(iii) no oral evidence contrary to the terms of a document is admissible, hence the sale consideration shown in a registered sale deed cannot be doubted or substituted on the basis of oral evidence.
7. We have heard learned counsel for the appellant-assessees and gone through the record.
8. Section 147 of the Act enables the AO to assess or re-assess any income chargeable to tax, if he has reason to believe that such income has escaped assessment. Such a recourse is available to the AO before the expiry of four years from the end of the relevant assessment year if for whatever reason he has reason to believe that the income has escaped assessment. The first proviso to Section 147 further confers jurisdiction on the AO to re-open the assessment if the income chargeable to tax has escaped assessment by reason of the failure on the part of the assessee to make a return under Section 139 or in response to a notice issued under Section 142(1) or Section 148 or to disclose fully and truly all material facts necessary for his assessment, for that assessment year. Section 148(1) contemplates that before making the assessment, re-assessment or re-computation under Section 147, the AO shall serve on the assessee a notice requiring him to furnish the prescribed information. Section 149 reinforces that no notice under Section 148 shall be issued for the relevant assessment year if four years have elapsed from the end of the relevant assessment unless the case falls in clause (b) & (c) of the provision.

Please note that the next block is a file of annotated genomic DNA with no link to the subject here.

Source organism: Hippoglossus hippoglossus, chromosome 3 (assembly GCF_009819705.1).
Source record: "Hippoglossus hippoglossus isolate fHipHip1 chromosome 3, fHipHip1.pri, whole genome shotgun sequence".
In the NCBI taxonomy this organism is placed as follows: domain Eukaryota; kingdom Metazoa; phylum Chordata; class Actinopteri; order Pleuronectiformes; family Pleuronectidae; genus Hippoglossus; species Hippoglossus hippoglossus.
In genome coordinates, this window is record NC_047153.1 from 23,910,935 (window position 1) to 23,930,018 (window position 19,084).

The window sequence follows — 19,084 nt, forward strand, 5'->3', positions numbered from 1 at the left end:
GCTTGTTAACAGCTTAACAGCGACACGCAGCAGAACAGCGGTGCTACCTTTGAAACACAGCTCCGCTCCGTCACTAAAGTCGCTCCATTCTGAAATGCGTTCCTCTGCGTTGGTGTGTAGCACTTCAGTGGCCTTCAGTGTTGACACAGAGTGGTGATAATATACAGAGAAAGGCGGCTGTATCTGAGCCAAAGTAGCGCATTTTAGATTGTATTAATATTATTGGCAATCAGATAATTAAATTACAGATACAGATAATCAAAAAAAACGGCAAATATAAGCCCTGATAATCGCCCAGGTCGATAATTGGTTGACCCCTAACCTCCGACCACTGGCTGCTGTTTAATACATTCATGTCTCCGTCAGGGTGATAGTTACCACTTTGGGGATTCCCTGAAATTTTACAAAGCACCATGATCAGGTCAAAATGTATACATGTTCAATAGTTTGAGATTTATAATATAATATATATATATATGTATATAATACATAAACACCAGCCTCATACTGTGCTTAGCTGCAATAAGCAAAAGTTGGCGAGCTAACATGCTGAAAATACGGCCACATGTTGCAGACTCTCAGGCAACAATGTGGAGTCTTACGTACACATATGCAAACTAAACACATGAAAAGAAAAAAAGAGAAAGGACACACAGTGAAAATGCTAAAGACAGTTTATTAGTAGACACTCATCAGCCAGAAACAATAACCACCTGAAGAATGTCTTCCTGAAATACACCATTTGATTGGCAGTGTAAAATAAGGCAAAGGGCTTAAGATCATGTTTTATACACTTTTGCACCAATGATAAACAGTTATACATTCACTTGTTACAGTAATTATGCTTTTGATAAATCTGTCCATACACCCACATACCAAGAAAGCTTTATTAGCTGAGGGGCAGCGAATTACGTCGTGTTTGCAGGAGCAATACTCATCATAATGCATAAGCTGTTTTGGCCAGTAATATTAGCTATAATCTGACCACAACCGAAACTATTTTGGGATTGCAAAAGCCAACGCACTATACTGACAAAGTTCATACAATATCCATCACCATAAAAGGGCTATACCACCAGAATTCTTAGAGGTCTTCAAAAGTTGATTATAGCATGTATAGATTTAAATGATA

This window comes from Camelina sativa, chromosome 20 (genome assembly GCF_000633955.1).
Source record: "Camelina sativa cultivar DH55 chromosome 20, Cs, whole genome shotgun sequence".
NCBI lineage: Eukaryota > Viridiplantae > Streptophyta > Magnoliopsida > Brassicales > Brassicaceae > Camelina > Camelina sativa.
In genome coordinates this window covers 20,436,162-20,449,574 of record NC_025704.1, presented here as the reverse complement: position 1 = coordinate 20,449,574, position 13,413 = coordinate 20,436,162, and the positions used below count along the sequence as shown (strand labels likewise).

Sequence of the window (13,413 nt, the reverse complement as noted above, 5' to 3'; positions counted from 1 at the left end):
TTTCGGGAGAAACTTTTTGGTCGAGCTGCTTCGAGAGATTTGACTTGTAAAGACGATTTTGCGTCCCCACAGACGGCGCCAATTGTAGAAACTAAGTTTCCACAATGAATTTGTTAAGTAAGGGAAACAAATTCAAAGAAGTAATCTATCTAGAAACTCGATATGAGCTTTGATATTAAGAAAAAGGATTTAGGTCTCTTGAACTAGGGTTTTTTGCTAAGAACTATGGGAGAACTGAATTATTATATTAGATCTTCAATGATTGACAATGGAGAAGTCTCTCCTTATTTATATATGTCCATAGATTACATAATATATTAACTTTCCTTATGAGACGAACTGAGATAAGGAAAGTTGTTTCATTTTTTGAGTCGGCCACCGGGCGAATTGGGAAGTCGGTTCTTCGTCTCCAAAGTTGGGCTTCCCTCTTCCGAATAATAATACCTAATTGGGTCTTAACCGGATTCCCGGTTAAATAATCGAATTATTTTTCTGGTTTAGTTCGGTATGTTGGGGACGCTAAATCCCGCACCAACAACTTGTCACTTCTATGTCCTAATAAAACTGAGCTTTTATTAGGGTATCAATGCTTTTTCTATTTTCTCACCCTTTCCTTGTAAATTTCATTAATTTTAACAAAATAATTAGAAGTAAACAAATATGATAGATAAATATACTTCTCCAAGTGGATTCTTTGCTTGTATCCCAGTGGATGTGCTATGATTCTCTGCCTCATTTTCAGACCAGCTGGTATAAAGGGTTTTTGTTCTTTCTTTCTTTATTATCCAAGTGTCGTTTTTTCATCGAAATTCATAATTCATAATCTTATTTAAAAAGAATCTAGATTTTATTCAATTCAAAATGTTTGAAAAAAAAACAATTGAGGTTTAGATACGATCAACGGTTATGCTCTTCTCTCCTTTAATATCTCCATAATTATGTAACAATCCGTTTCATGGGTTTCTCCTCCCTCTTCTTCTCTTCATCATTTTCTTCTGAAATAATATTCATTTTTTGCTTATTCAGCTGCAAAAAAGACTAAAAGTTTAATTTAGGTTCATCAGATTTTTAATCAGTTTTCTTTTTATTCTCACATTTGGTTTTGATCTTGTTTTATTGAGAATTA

9. The assessment of an income chargeable to tax which has escaped assessment is thus permissible provided that the AO has ‘reason to believe’ so.
10. The expression ‘reason to believe’ undoubtedly is different from ‘reason to suspect’ and to draw this distinction the former phrase has been construed suggesting that the belief must be that of an honest and reasonable person based upon reasonable grounds instead of mere gossip or rumour. The AO thus cannot have ‘reason to believe’ on mere subjective satisfaction when reasons to support such belief are non-existent. The reason must be held in good faith and cannot be a mere pretence, for the reasons to be assigned by the AO are always open to the judicial review by a Court. [Ref. (i) Calcutta Discount Co. Ltd. v. ITO  41 ITR 191 (SC); (ii) Sheo Nath Singh v. Appellate CIT  3 SCC 234; and (iii) ITO v. Lakhmani Mewal Das  3 SCC 757.